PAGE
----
The effect of cannabidiol on simulated car driving performance: A randomised, double-blind, placebo-controlled, crossover, dose-ranging clinical trial protocol.
Hum Psychopharmacol. 2020 Jul 29;:e2749
Authors: McCartney D, Benson MJ, Suraev AS, Irwin C, Arkell TR, Grunstein RR, Hoyos CM, McGregor IS
OBJECTIVE: Interest in the use of cannabidiol (CBD) is increasing worldwide as its therapeutic effects are established and legal restrictions moderated. Unlike Δ9 -tetrahydrocannabinol (Δ9 -THC), CBD does not appear to cause cognitive or psychomotor impairment. However, further assessment of its effects on cognitively demanding day-to-day activities, such as driving, is warranted. Here, we describe a study investigating the effects of CBD on simulated driving and cognitive performance.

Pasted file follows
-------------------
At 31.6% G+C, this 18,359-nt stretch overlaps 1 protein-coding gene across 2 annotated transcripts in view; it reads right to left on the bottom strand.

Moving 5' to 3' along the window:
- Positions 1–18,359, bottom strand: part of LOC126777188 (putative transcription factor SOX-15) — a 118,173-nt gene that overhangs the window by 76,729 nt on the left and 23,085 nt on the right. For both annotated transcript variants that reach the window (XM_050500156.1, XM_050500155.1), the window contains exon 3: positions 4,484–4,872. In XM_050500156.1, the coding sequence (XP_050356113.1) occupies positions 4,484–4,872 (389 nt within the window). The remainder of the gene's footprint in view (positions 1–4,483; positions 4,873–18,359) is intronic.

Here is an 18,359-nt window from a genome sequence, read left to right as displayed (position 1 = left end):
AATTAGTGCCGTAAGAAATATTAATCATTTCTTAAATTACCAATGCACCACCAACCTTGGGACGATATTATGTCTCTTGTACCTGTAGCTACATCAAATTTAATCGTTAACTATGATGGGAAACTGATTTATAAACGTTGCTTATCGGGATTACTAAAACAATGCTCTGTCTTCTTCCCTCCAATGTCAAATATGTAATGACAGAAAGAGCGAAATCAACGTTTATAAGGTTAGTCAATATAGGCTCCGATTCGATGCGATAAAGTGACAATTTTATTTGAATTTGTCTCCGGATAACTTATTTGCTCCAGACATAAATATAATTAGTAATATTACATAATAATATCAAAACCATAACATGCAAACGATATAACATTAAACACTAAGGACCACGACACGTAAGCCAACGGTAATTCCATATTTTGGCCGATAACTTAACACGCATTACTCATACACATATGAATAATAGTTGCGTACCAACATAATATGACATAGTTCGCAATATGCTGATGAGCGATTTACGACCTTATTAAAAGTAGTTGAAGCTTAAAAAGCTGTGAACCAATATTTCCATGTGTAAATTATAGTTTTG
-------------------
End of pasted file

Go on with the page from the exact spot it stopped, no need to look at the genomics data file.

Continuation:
METHODS: Thirty healthy individuals will be recruited to participate in this randomised, double-blind, placebo-controlled crossover trial. Participants will complete four research sessions each involving two 30-min simulated driving performance tests completed 45 and 210 min following oral ingestion of placebo or 15, 300, or 1,500 mg CBD. Cognitive function and subjective drug effects will be measured, and blood and oral fluid sampled, at regular intervals. Oral fluid drug testing will be performed using the Securetec DrugWipe® 5S and Dräger DrugTest® 5000 devices to determine whether CBD increases the risk of « false-positive » roadside tests to Δ9 -THC. Noninferiority analyses will test the hypothesis that CBD is no more impairing than placebo.
CONCLUSION: This study will clarify the risks involved in driving following CBD use and assist in ensuring the safe use of CBD by drivers.
PMID: 32729120 [PubMed – as supplied by publisher]